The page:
5 Favorite Longest Songs (Part 2)

Last year, I made a listing of my 5 favorite longest songs and posted it here where I’ve got The La’s until Pink Floyd. If that day I did it spontaneously by randomly  recalling any unusual long duration songs that came up in mind, now I have made the listing on purpose by collecting the long song I happened to listen (or listen again) these days and not on the previous list. Starting from the ‘shortest’ of 6 minute duration until the longest 23 minute song! Here they are.

“I talk to the wind” – King Crimson (6:06)

The song starts with the sound of the flute’s and a little cymbal’s playing. Soon the baritone vocal of Judy Dyble follows and will drag you to that low ambiance.

“Said the straight man…

to the late man…

Where have you been?”

The song always brings me to that mood of contemplation. The mood is low and tranquil. And, it floats my mind to somewhere else thinking  until I realize that this sixteen-minute song stops or the next song is already playing, even before I know it.

This one is from “In the Court of the Crimson King” album that was produced around 1969. The album is actually one from the only two albums of KC that I listened to (the other one is Red) since years ago.

If you need a lullaby or just a song to play in rainy days, you may try this one out.

“Doesn’t the moon look good tonight?” – Mink Mussel Creek (7:30)

The song is my favorite one from “Mink Mussel Manticore” album, which is Mink Mussel Creek*’s debut in 2014 after active since 2007 and no longer played as a group (am I right?). It stars with ethnic touch from the percussion that is beat repeatedly in harmony, and then the lonely guitar picking, to be soon traced with Nick Allbrook’s hopeless vocal. Until after the first minute, Nick is screaming, the guitar starts to get coarser,  and the chorus is played in full band, then it goes like how it starts again, and on and on. And, since the minute 3 or 4, the song gets louder and more experimental. You’ll find it so ‘jammy’ and original. Don’t mind the duration, you’ll like the song if you like experiment, underground or psychedelic music.

* Mink Mussel Creek is actually another band of Kevin Parker’s Tame Impala and POND’s Nick Allbrook. In the band, Kevin beats drum, while Nick sings and plays guitar.

“When the feeling’s in the core” – Tame Impala (7:41)

Looking at “Currents”, if you’re new to Tame Impala, you might be surprised for how their initial music mostly sounds like. Not that I don’t like their ‘current’ music (I always love their music), but if one asks me what’s my favorite song of Tame Impala, I will always answer it with any song from their early-earlier albums. And, to me, “When the feeling’s in the core” is my most favorite one (in spite the fact that it’s only one of their b-sides).

The song was produced almost ten years ago in Kevin’s early 20s. After The Dee Dee Dums era, perhaps? When Kevin still played drums while singing (Gosh!). This nearly eight-minute song always reminds me of 70s progressive rock scene like Led Zeppelin, Jimmy Hendrix, Jethro Tull, King Crimson, and many others. You’ll easily notice it even since the very first start of the song. In this song, I love the drum. I love the guitar riff. I love how Kevin sang. I love its tempo. I love everything about this song. I really don’t care about the duration when it comes listening to this song.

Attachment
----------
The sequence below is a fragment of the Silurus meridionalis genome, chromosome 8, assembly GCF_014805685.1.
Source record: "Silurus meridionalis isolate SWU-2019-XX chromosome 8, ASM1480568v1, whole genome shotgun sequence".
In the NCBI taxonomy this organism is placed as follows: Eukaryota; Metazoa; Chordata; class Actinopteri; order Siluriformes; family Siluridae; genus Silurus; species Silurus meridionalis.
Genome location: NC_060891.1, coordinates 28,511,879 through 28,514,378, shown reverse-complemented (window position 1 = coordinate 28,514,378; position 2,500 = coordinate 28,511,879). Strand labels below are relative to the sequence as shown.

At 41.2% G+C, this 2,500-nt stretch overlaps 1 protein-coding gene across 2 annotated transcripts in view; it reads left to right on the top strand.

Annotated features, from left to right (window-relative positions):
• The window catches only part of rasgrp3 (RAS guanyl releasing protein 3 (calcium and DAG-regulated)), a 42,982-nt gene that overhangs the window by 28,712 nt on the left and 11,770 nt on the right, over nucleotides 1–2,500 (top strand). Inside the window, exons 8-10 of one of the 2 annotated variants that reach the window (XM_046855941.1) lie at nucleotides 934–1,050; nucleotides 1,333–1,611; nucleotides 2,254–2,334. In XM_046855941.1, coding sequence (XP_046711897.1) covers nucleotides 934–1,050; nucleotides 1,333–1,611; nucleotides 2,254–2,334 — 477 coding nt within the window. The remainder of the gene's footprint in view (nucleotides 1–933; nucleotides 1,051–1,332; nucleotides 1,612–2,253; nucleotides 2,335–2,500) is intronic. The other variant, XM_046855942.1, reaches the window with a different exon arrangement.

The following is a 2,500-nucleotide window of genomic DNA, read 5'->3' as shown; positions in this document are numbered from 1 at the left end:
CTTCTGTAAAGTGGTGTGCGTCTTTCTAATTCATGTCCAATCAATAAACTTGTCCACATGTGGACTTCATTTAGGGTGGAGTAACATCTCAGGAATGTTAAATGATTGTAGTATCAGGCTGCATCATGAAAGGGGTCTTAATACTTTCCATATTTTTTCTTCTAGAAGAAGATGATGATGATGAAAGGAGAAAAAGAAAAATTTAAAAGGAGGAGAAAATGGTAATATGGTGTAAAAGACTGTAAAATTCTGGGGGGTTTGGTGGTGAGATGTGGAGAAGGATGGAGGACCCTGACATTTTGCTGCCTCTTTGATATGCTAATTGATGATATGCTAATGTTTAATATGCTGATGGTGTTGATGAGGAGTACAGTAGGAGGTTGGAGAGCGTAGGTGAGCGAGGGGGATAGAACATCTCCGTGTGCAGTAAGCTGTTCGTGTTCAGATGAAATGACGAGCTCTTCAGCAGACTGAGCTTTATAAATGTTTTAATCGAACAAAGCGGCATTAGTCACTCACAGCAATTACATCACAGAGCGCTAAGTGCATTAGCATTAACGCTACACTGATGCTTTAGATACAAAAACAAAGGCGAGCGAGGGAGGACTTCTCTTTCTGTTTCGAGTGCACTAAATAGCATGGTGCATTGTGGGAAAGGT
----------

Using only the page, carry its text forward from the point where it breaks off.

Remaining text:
Listening to the song sometimes makes me feel bad for (I know that) it is almost utopia if someday Tame Impala will produce another one of this kind. What do you think?

“The Cinema Show” – Genesis (10:41)

The song was told to be the inspiration from T.S. Eliot’s poem “The Waste Land”. It is from one of the most-talked Genesis album, “Selling England by the Pound”. I love the entire album, and the song is one of my favorite tracks from the album.

Initiated with the beautiful section of 12-string guitar sound, the song features Peter Gabriel’s and Phil Collins’ vocal harmonies. The first 2 minutes of the song is melancholia. And, the mood is changed immediately and followed with the flute sound and Rutherford’s festal keyboard, then another vocal harmonies. Until, another solo keyboard and guitar rhythm is to conclude the rest five or four minutes of the song.

If you’re interested to try on the song, better try on the whole album. Progressive rock fans must love it, I bet.

“Supper’s ready” – Genesis (23:05)

Another one from Genesis to be my favorite song with the longest duration: “Supper’s ready.”

To be frank, I’m so unfortunate for just being moved to listen to this one, which was one of Genesis’ undisputed best tracks in Peter Gabriel era. And, thank to Dimas for ‘slipping’ it secretly into my music player so I accidentally listened to it until I really really like it.

As I included in the caption, it is twenty effing three minute duration song! Listening to the song is like listening to an album (at least a half of it). The song comprises seven different sections. But, every section’s fragments keep reappearing in other section(s) that make the seven sections as one full track. And that made it progressive, am I right?

I have started to like it at the second attempt of finishing listening to the entire track. I paid attention to almost every detail of the song. Every single section is always another new and wonderful experience for me. And, like any other progressive music, the song gives you numbers of change in every element, the lyric, the music instrument, the mood, and everything. What so amazed me is that all those elements were put together in a very smooth phase and flow.

Try this one. 23 minutes is nothing for a good song. The song is worth the effort. Trust me. 😀




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